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Association of CYP3A5 *3 polymorphisms and prostate cancer risk: A meta-analysis


1 Department of Clinical Laboratory, First Affiliated Hospital of Guangxi Medical University, Guangxi Medical University, Nanning, Guangxi, China
2 Institute of Information and Management, Guangxi Medical University, Nanning, Guangxi, China
3 Department of Radiology, First Affiliated Hospital of Guangxi Medical University, Guangxi Medical University, Nanning, Guangxi, China

Correspondence Address:
Qiqi Mao,
Department of Clinical Laboratory, First Affiliated Hospital of Guangxi Medical University, Nanning, Guangxi
China
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Source of Support: None, Conflict of Interest: None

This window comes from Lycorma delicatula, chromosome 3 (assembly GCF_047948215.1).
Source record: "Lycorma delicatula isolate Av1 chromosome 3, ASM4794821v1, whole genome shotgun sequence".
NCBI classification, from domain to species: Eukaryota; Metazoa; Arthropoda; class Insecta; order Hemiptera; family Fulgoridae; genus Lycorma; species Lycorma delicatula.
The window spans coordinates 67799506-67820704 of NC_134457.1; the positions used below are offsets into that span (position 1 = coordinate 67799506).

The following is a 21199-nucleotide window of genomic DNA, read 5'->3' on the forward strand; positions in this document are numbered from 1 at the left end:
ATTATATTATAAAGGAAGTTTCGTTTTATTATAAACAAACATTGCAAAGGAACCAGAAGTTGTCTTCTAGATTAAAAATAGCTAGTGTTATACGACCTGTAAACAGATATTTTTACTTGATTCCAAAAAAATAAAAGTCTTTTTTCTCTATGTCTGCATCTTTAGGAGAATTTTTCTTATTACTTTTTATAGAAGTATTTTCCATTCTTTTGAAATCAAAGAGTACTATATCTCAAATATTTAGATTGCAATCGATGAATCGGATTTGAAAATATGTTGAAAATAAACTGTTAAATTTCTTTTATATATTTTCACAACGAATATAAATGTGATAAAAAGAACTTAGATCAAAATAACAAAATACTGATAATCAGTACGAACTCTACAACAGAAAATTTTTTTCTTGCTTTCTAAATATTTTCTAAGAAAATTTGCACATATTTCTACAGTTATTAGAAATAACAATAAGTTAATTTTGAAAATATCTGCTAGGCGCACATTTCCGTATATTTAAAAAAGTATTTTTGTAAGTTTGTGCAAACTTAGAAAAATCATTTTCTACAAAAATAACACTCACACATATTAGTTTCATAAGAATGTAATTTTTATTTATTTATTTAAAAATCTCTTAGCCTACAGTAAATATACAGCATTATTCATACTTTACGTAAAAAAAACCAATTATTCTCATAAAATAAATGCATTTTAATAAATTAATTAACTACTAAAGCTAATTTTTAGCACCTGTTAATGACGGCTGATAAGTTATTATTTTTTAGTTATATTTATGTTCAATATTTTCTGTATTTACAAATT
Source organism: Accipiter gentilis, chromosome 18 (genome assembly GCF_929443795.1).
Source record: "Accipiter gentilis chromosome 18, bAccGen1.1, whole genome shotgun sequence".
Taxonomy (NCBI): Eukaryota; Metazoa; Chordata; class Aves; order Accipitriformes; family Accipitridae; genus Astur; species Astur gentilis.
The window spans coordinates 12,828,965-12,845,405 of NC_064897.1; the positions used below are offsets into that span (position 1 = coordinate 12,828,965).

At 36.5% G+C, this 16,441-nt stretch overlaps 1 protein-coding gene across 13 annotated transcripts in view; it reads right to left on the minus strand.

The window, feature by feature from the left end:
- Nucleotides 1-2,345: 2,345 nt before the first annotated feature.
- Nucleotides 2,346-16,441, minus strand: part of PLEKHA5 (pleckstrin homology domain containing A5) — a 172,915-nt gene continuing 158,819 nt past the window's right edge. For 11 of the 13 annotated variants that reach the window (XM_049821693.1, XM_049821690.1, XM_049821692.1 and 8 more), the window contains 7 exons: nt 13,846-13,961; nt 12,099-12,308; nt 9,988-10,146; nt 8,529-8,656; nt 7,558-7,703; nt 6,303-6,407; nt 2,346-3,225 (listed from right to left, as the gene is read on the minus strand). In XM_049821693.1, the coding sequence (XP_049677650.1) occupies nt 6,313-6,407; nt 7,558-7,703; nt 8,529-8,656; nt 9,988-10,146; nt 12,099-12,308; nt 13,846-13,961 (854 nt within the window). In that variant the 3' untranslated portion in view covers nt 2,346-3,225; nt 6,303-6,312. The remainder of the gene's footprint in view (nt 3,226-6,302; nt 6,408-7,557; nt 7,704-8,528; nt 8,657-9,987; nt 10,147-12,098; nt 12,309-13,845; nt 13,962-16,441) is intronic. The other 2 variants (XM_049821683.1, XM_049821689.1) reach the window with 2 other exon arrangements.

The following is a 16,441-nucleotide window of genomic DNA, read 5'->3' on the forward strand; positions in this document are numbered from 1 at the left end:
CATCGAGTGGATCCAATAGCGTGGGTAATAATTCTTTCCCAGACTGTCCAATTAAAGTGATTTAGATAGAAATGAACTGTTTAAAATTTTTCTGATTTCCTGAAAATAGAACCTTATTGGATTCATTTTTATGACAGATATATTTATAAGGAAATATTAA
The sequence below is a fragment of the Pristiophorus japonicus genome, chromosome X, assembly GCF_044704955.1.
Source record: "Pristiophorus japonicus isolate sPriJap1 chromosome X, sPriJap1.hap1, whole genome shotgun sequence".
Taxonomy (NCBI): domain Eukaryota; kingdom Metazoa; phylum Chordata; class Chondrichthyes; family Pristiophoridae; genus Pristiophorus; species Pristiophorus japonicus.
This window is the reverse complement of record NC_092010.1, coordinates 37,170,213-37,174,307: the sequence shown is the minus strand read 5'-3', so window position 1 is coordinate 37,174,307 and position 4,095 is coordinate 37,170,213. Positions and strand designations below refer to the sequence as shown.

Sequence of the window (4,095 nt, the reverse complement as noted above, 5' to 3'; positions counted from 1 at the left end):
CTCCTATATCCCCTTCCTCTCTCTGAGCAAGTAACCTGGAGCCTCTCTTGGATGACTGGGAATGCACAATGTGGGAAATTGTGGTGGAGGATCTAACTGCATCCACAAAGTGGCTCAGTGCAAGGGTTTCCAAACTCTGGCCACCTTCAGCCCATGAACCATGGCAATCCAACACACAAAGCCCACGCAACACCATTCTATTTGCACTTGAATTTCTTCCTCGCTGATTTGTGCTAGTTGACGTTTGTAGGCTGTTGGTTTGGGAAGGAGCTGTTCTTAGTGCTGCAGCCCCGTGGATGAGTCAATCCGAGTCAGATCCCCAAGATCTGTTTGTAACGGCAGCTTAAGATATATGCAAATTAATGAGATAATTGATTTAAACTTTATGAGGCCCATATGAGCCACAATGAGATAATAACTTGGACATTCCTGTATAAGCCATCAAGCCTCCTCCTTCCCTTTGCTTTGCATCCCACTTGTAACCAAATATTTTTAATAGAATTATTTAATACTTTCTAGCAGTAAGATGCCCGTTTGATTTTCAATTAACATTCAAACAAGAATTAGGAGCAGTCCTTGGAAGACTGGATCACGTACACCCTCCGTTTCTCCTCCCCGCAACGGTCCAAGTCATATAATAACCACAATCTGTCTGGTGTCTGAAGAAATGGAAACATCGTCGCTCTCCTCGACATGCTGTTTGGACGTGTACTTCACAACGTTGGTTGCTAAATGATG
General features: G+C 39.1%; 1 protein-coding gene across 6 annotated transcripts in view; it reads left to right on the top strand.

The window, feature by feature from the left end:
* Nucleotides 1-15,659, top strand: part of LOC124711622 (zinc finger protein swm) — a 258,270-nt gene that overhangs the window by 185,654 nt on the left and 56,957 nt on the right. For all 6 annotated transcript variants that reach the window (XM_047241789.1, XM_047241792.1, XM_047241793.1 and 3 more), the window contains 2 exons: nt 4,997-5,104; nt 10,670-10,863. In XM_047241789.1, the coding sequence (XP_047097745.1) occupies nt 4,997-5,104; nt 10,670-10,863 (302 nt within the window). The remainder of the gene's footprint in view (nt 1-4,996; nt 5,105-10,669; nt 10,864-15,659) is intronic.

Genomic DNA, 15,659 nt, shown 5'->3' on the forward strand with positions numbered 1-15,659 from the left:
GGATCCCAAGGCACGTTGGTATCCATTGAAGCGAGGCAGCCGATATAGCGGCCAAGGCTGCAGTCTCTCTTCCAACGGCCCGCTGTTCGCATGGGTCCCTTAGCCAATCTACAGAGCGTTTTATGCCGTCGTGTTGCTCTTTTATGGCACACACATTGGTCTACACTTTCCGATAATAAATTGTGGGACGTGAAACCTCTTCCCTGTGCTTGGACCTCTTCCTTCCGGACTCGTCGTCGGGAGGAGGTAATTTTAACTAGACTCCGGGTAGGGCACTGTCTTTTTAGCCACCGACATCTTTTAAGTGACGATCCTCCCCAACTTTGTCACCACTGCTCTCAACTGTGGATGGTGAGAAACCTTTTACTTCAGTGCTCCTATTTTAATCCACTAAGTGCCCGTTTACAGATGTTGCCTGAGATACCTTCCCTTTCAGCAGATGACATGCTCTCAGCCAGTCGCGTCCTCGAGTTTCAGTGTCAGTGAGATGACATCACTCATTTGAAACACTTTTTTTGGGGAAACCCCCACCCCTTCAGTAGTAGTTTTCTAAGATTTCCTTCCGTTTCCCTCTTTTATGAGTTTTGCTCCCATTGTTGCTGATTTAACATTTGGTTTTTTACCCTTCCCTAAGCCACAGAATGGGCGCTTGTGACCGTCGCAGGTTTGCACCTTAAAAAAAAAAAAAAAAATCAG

Aim of Study: The CYP3A5*3 allele (A6986G transition in intron 3) is the major member of cytochrome P450 subfamily, which plays a pivotal role in exogenous carcinogens of liver. Variation of the CYP3A5*3 (rs776746 A > G) can lead to oxidation and inactivation of testosterone, which may result in individual susceptibility to prostate cancer. Methods: All eligible published studies about association between CYP3A5*3 polymorphisms and prostate cancer risk were searched in PubMed, Embase, Web of Science, and Cochrane Library, for the period up to August 2015. Odds ratios (ORs) together with 95% confidence intervals (95% CIs) were used to access the strength of the association. Results: Six case-control studies including 2522 cancer patients and 2444 healthy controls were finally included. The meta-analysis results suggested that CYP3A5*3 polymorphisms were significantly associated with an increased risk of prostate cancer under two genetic models (GG + AG vs. AA: OR = 1.53, 95% CI = 1.23-1.90, P = 0.000 ; GG vs. AA: OR = 1.46, 95% CI = 1.14-1.87, P = 0.000). Further subgroup analysis according to ethnicity indicated that CYP3A5*3 polymorphism may increase the risks of prostate cancer among African (G allele vs. A allele: OR = 1.34, 95% CI = 1.14-1.57, P = 0.000; GG + AG vs. AA: OR = 1.606, 95% CI = 1.27-2.04, P = 0.000). Sensitivity analysis indicated a reliable result and publication bias suggested no strong publication bias under the genetic models. Conclusion: Our data support that the CYP3A5*3 polymorphism may be associated with increased risk of prostate cancer, particularly in African populations. Large and well-designed studies are needed to validate this association.


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